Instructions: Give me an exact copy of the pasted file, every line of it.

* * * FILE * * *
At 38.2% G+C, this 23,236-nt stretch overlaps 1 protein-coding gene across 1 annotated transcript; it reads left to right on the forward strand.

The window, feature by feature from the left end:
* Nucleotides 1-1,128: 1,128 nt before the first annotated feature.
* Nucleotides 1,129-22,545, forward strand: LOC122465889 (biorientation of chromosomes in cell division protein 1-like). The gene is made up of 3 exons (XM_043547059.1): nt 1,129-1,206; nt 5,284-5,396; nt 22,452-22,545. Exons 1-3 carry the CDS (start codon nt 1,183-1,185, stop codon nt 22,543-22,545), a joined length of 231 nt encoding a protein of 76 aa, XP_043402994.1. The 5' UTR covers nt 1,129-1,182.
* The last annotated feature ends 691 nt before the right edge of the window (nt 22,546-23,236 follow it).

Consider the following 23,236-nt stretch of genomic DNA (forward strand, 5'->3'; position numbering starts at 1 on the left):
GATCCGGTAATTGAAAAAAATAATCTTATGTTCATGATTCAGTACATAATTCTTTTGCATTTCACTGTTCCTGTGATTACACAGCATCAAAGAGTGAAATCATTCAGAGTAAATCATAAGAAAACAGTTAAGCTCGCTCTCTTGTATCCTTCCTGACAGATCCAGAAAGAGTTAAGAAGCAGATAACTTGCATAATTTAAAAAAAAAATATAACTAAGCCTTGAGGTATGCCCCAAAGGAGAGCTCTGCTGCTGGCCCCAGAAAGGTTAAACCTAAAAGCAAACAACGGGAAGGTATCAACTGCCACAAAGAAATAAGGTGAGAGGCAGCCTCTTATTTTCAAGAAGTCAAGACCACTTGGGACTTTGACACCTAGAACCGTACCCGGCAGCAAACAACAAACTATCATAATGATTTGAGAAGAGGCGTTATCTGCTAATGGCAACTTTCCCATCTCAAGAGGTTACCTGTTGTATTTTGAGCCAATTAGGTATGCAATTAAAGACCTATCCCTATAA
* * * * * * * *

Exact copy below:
At 38.2% G+C, this 23,236-nt stretch overlaps 1 protein-coding gene across 1 annotated transcript; it reads left to right on the forward strand.

The window, feature by feature from the left end:
* Nucleotides 1-1,128: 1,128 nt before the first annotated feature.
* Nucleotides 1,129-22,545, forward strand: LOC122465889 (biorientation of chromosomes in cell division protein 1-like). The gene is made up of 3 exons (XM_043547059.1): nt 1,129-1,206; nt 5,284-5,396; nt 22,452-22,545. Exons 1-3 carry the CDS (start codon nt 1,183-1,185, stop codon nt 22,543-22,545), a joined length of 231 nt encoding a protein of 76 aa, XP_043402994.1. The 5' UTR covers nt 1,129-1,182.
* The last annotated feature ends 691 nt before the right edge of the window (nt 22,546-23,236 follow it).

Consider the following 23,236-nt stretch of genomic DNA (forward strand, 5'->3'; position numbering starts at 1 on the left):
GATCCGGTAATTGAAAAAAATAATCTTATGTTCATGATTCAGTACATAATTCTTTTGCATTTCACTGTTCCTGTGATTACACAGCATCAAAGAGTGAAATCATTCAGAGTAAATCATAAGAAAACAGTTAAGCTCGCTCTCTTGTATCCTTCCTGACAGATCCAGAAAGAGTTAAGAAGCAGATAACTTGCATAATTTAAAAAAAAAATATAACTAAGCCTTGAGGTATGCCCCAAAGGAGAGCTCTGCTGCTGGCCCCAGAAAGGTTAAACCTAAAAGCAAACAACGGGAAGGTATCAACTGCCACAAAGAAATAAGGTGAGAGGCAGCCTCTTATTTTCAAGAAGTCAAGACCACTTGGGACTTTGACACCTAGAACCGTACCCGGCAGCAAACAACAAACTATCATAATGATTTGAGAAGAGGCGTTATCTGCTAATGGCAACTTTCCCATCTCAAGAGGTTACCTGTTGTATTTTGAGCCAATTAGGTATGCAATTAAAGACCTATCCCTATAA